A quick drink later, we retired to our hotel, the delightful San Clemente and pondered on the tricky proposition of eating without drowning. Again, The Footprint Guide came to our rescue. Recommending a local bar and a seafood restaurant a quick wade from our hotel. 

Bar El Marte was, to all intents and purposes, Santiago's equivalent of a Krispy Creme store. Not because it sold creamy comestibles, but because it was full of cops being opposite the local station. 

Robin's Rule No 15 applies "Whither Pigs Goest, Goest I" 

So we did. what a great choice. A packed bar, prompt (and pleasingly grumpy) service, plates of freebies and great raciones. 

We indulged ourselves with a pre-supper treat of Pimientos de Padron and some chipiriones and availed ourselves of the free tortilla and the pincho of jamon atop some bread and then ran the short hop to supper.

The Restaurant San Clemente came highly recommended by the guide and again with great reason. We were pretty full with fried stuff by the time we arrived and we chose to sit out in the bar area of the restaurant where locals were chowing down on tapas rather than in the formal and entirely empty restaurant area. We and one other couple of tourista were the only ones having full meals, but who cares?

A hefty starter plate of lacon with potatoes was joined by an innordinate number of rich croquettas di mariscos (seafood) and, while we ploughed our way through them, I was beginning to think we should have gone for the lighter tapa option. However, by the time our main courses arrived, I was just about ready for some loin girdage and the next hurdle. Robin had two thick slices of turbot served with some unecessary potaoes and some horribly grim looking vegetables. The turbot itself was, as all fish tends to be in Spain ,very good indeed, simply grilled.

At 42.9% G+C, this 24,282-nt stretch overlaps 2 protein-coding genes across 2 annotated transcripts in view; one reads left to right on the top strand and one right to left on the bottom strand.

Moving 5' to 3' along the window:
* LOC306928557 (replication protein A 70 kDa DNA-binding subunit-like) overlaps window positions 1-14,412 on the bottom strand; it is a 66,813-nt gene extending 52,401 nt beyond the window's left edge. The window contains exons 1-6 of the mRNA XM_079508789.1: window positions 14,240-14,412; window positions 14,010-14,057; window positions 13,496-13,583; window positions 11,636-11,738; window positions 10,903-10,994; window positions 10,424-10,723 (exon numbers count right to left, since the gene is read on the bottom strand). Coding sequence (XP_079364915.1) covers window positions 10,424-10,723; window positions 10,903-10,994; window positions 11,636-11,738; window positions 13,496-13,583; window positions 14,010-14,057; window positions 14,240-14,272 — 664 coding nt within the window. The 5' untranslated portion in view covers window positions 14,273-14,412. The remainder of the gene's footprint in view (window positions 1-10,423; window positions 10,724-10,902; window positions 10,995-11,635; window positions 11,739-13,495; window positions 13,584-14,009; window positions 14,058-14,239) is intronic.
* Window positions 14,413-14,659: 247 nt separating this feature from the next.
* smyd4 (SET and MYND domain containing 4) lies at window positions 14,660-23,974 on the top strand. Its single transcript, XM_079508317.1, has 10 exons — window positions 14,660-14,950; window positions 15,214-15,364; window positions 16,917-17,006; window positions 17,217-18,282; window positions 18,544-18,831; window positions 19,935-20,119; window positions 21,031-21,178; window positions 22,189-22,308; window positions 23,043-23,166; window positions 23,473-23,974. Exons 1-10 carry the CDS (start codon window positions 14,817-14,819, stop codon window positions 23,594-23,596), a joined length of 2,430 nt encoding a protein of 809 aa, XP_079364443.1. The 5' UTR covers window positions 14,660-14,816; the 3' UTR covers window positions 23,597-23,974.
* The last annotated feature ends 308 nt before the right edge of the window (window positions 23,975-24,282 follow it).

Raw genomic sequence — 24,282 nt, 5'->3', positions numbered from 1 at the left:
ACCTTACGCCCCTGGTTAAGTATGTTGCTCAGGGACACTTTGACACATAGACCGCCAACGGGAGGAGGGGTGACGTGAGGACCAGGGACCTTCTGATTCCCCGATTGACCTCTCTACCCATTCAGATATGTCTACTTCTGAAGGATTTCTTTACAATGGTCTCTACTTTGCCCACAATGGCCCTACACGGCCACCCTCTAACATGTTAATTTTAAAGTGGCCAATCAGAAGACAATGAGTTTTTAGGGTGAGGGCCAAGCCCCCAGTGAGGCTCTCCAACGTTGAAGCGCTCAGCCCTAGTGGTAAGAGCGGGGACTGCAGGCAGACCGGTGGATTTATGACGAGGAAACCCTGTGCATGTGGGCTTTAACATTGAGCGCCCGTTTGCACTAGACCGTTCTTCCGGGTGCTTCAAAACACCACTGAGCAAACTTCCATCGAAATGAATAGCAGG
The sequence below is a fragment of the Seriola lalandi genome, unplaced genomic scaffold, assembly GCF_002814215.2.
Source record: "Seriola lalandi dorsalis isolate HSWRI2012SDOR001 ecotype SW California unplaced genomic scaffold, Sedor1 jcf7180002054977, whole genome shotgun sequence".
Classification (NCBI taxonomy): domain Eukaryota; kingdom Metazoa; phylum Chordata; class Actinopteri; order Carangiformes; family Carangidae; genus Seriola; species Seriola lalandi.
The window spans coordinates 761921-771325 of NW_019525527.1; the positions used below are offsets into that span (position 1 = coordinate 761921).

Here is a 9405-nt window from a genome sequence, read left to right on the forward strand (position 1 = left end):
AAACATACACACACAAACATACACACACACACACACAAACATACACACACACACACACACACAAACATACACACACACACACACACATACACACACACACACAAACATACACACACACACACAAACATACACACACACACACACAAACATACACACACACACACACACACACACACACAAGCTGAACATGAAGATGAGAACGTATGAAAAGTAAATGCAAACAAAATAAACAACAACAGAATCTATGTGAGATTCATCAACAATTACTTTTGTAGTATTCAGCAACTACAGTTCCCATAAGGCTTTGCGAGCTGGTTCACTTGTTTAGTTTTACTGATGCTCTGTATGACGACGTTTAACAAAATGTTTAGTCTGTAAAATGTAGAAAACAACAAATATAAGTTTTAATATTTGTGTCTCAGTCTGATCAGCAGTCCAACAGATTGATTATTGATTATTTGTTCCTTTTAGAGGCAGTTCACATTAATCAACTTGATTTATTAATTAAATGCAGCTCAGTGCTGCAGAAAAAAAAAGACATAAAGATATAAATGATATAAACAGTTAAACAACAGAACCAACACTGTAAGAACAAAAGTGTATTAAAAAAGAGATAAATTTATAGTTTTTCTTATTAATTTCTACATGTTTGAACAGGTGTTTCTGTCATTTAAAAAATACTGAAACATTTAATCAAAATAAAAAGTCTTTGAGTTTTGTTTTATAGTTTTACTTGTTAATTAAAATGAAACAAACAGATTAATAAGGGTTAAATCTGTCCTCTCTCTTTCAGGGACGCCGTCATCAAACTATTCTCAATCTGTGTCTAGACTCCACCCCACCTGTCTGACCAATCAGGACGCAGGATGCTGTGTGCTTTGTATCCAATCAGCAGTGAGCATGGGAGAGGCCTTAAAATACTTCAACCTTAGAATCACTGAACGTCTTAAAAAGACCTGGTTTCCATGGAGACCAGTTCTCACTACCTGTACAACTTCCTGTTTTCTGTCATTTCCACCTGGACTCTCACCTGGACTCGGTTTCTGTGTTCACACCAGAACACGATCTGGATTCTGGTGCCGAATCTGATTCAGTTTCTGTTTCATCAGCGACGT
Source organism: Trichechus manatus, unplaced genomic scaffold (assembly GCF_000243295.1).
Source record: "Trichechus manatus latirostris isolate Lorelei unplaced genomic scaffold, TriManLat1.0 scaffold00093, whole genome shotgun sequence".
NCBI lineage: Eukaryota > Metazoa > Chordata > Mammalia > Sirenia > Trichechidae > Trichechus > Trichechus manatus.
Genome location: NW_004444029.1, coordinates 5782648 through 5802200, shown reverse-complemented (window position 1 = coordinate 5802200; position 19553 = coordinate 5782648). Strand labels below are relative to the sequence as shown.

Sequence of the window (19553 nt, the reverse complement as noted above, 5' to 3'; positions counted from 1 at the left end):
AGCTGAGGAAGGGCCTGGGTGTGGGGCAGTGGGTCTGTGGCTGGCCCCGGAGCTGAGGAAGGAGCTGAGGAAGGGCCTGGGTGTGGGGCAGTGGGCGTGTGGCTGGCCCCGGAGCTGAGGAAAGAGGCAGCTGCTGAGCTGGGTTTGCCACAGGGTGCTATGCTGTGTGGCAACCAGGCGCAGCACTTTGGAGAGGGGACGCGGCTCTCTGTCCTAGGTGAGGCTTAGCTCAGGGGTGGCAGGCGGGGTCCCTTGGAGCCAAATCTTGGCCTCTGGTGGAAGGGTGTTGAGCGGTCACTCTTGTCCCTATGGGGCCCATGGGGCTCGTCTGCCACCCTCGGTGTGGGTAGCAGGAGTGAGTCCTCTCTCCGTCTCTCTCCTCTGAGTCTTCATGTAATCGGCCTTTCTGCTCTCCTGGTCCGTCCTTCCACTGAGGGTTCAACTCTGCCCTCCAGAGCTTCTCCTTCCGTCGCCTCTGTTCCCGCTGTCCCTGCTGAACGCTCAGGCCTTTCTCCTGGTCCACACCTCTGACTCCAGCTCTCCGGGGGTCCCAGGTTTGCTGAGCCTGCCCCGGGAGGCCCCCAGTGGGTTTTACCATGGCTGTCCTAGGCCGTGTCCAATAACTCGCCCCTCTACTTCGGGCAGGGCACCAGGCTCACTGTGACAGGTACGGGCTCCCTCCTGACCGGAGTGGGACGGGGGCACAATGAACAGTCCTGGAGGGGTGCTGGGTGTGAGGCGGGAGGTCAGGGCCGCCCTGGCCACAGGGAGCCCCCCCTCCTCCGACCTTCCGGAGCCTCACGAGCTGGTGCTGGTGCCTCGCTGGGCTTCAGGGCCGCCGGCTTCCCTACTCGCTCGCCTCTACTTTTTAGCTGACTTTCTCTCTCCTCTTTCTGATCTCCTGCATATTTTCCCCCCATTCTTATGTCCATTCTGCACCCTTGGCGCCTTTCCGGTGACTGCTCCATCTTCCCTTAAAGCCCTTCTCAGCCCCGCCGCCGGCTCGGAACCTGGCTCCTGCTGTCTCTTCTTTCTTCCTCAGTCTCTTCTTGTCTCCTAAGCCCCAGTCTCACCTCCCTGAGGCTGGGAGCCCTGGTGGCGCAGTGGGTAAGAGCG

I followed with a Zarzuela (a rich tomatoey fish stew) which came stuffed to the gunwhales with shellfish and chunks of hake, turbot and cod. A very good way to fortify against the remonstrations of God outside. Particularly when joined by a bottle of Laxas, by far the nicest of the Albarinos we tried on the trip.

Some unmemorable postre and a couple of comped nightcaps later we headed back to the hotel to dry off in more ways than one.

Don't worry there's light at the end of the tunnel (or is it a train....?)

I am led to believe that this is the Galician's equivalent of a night at The Cottesloe

That meat plate in full

Some culture

We made sure to keep up with our greens

Croquettas - what an invention, it's what seperates us from mere beasts you know

Yes the veg were really grim

Would el senor care for a small libation ?

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Blogger Gill the Painter said...

Strange place Santiago, isn't it.
I thought it would feel mystical, but not so, it reminds me of Lourdes.

It's rather uplifting though, in the Cathedral square, to witness the pilgrims arriving in their tens, probably hundreds in summer at the end of their long, long travels.

Quite inspiring really.

Monday, June 28, 2010 9:02:00 am